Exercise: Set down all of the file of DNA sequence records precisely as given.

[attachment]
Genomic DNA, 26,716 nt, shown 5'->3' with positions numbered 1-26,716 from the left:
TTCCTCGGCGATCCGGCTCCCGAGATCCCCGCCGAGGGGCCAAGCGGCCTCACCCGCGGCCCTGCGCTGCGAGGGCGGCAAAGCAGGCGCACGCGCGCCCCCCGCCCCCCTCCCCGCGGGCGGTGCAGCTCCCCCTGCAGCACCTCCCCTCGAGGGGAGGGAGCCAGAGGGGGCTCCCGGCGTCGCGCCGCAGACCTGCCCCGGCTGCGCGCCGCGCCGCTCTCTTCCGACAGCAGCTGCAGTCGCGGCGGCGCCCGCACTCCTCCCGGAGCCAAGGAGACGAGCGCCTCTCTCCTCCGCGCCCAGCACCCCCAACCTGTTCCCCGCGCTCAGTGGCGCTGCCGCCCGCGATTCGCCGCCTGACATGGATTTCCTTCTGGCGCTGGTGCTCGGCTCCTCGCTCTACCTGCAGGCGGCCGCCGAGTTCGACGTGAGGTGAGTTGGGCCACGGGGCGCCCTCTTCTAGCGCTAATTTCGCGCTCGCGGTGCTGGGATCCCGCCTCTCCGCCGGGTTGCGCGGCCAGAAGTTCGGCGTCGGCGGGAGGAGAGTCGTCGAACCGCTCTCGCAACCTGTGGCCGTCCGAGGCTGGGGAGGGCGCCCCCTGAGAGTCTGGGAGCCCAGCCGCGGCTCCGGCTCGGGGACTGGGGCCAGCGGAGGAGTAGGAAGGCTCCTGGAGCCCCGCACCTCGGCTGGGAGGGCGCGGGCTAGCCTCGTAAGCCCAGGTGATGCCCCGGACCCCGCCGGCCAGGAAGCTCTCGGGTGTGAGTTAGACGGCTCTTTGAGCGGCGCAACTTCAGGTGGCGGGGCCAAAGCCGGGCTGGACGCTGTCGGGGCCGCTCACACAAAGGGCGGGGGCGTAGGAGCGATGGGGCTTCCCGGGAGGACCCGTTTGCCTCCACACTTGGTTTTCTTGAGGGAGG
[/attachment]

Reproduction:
Genomic DNA, 26,716 nt, shown 5'->3' with positions numbered 1-26,716 from the left:
TTCCTCGGCGATCCGGCTCCCGAGATCCCCGCCGAGGGGCCAAGCGGCCTCACCCGCGGCCCTGCGCTGCGAGGGCGGCAAAGCAGGCGCACGCGCGCCCCCCGCCCCCCTCCCCGCGGGCGGTGCAGCTCCCCCTGCAGCACCTCCCCTCGAGGGGAGGGAGCCAGAGGGGGCTCCCGGCGTCGCGCCGCAGACCTGCCCCGGCTGCGCGCCGCGCCGCTCTCTTCCGACAGCAGCTGCAGTCGCGGCGGCGCCCGCACTCCTCCCGGAGCCAAGGAGACGAGCGCCTCTCTCCTCCGCGCCCAGCACCCCCAACCTGTTCCCCGCGCTCAGTGGCGCTGCCGCCCGCGATTCGCCGCCTGACATGGATTTCCTTCTGGCGCTGGTGCTCGGCTCCTCGCTCTACCTGCAGGCGGCCGCCGAGTTCGACGTGAGGTGAGTTGGGCCACGGGGCGCCCTCTTCTAGCGCTAATTTCGCGCTCGCGGTGCTGGGATCCCGCCTCTCCGCCGGGTTGCGCGGCCAGAAGTTCGGCGTCGGCGGGAGGAGAGTCGTCGAACCGCTCTCGCAACCTGTGGCCGTCCGAGGCTGGGGAGGGCGCCCCCTGAGAGTCTGGGAGCCCAGCCGCGGCTCCGGCTCGGGGACTGGGGCCAGCGGAGGAGTAGGAAGGCTCCTGGAGCCCCGCACCTCGGCTGGGAGGGCGCGGGCTAGCCTCGTAAGCCCAGGTGATGCCCCGGACCCCGCCGGCCAGGAAGCTCTCGGGTGTGAGTTAGACGGCTCTTTGAGCGGCGCAACTTCAGGTGGCGGGGCCAAAGCCGGGCTGGACGCTGTCGGGGCCGCTCACACAAAGGGCGGGGGCGTAGGAGCGATGGGGCTTCCCGGGAGGACCCGTTTGCCTCCACACTTGGTTTTCTTGAGGGAGG